4Exposition-gives the background of the storyintroduces the charactersintroduces the settingintroduces the conflict
5Rising Action-complications arisebuilds suspenseevents leading to the climax
6Climax-the turning point of the storysuspense reaches its peak
7Falling Actionevents that occur after the climax leading up to the resolutionusually ties up loose ends
8Resolution-the ending or conclusion to a storythe conflict is resolved
9Types of Characters Protagonist main character round or dimensional dynamic- or changes throughout the storyAntagonistforce working against protagoniststatic- does not change
10Characterization:The process by which the writer/author reveals the personality of the character.
11Direct Characterization Direct TELLS the audience what the personality of the character isFor example: The quiet boy, the patient girl
12Indirect Characterization Indirect SHOWS things that reveal the personality of a character.Speech (what do they say and how do they speak?)Thoughts (private thoughts and feelings)Effect on others toward the character (effect on others; behavior and reaction to the character)Actions (what is their behavior?)Looks (what is their appearance like: looks, clothes, etc.)STEAL
13Setting Tells time and place Puts the reader in the story by giving the reader the feeling of being in the situation.Creates atmosphere by the positive or negative feelings associated with the place.
14PlotThe chain or series of related events that take place in a story. that include rising action, climax, and falling actionBuilt around conflict
15Conflict A struggle between opposing forces. External Man v Man Man v NatureMan v Obstacle or SocietyMan v SupernaturalInternalMan v Self
16Point-of-View (Who’s telling this story anyway?) the vantage point from which the story is told.determines how much we, the readers, know about the characters.
171st Person Narrator is a character in the story. Narrator uses first-person pronouns, I, me, my, we, us, our to refer to himself or herself.Narrator knows the thoughts and feelings of one character and speaks directly to reader.
183rd Person Limited Narrator does not participate in action of story. Narrator does not refer to himself or herself.Narrator knows the thoughts and feelings of one character, but readers are able to maintain some emotional distance from the character.
193rd Person OmniscientNarrator knows the thoughts and feelings of all characters; readers get insight into several characters.
20ThemeIn literature, theme is a perception about life or human nature that the writer wants to share with the reader.In most cases, the theme is not stated directly but must be inferred.Themes can be revealed bya story’s titlekey phrases and statements about big ideasthe ways the characters change and the lessons they learn about life.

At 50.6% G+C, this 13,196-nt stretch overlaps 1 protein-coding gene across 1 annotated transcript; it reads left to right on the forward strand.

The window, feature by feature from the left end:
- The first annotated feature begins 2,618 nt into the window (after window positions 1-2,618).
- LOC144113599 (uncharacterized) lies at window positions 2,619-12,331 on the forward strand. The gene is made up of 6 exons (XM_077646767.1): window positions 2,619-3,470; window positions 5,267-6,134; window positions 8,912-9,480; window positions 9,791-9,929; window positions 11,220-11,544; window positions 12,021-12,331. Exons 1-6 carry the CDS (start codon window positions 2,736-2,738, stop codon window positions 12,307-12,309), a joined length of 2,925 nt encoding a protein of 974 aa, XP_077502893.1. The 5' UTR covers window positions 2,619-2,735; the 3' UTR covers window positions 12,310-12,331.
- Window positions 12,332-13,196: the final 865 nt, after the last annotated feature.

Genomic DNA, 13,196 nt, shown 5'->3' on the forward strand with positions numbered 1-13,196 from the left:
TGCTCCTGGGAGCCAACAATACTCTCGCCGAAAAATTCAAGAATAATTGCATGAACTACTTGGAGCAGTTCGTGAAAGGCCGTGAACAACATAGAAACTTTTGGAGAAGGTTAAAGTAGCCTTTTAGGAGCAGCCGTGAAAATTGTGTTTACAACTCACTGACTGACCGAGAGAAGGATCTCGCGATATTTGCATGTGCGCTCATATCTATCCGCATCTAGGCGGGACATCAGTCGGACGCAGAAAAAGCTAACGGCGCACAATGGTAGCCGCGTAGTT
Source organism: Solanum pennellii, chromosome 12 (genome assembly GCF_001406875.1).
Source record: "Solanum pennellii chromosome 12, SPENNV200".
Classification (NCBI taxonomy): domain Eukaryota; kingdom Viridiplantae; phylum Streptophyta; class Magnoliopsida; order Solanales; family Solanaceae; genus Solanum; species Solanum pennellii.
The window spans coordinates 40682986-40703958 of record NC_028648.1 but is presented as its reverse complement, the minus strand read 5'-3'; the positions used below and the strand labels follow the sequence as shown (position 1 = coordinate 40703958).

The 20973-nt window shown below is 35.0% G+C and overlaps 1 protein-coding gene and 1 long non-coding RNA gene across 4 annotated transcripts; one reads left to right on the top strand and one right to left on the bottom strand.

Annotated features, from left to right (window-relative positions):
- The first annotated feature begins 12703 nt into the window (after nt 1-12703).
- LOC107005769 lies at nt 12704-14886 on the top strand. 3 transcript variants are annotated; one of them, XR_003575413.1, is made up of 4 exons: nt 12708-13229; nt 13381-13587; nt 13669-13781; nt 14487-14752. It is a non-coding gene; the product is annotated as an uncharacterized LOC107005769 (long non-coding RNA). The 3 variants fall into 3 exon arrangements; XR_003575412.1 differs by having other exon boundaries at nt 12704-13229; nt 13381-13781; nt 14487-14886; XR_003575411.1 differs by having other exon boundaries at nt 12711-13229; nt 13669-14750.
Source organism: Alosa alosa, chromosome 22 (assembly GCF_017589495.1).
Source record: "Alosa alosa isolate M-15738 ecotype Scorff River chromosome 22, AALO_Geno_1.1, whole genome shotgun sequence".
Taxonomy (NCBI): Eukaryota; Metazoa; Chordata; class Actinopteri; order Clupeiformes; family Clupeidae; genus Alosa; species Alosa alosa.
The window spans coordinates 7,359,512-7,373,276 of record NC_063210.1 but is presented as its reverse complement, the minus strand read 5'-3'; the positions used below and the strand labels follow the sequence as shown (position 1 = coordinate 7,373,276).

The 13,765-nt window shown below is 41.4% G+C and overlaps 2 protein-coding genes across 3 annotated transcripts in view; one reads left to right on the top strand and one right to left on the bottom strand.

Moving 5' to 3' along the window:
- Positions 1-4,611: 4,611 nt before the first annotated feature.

21Building SuspenseMoves the story along and helps the reader to move forwardOne way is through cause and effectcreates new movement, or turns in the story, and adds new possibilitiesOften the reader can foresee (foreshadowing) events that will happen later in the story based on key phrases or events that occur earlier in the story
22ImageryUses vivid description to help create a picture in the reader’s headRemember, imagery describes, other devices compare such as:Simile- a direct comparison between two things using like or as (My love is like a red, red, rose)Metaphor- a direct comparison between two things- no like or as (Her heart was a drum, beating out a fast tune)Personification- giving human characteristics to non-human objects (the wind whispered softly in my ears)
23Mood v Tone Watch out! Tone and mood are similar!! Mood is the general atmosphere created by the author’s words. It is the feeling the reader gets from reading those words. It may be the same, or it may change from situation to situation. Mood is the overall feeling a reader gets from a story.Tone is the author’s attitude toward the writing (his characters, the situation) and the readers. A work of writing can have more than one tone. An example of tone could be both serious and humorous. Tone is set by the setting, choice of vocabulary and other details.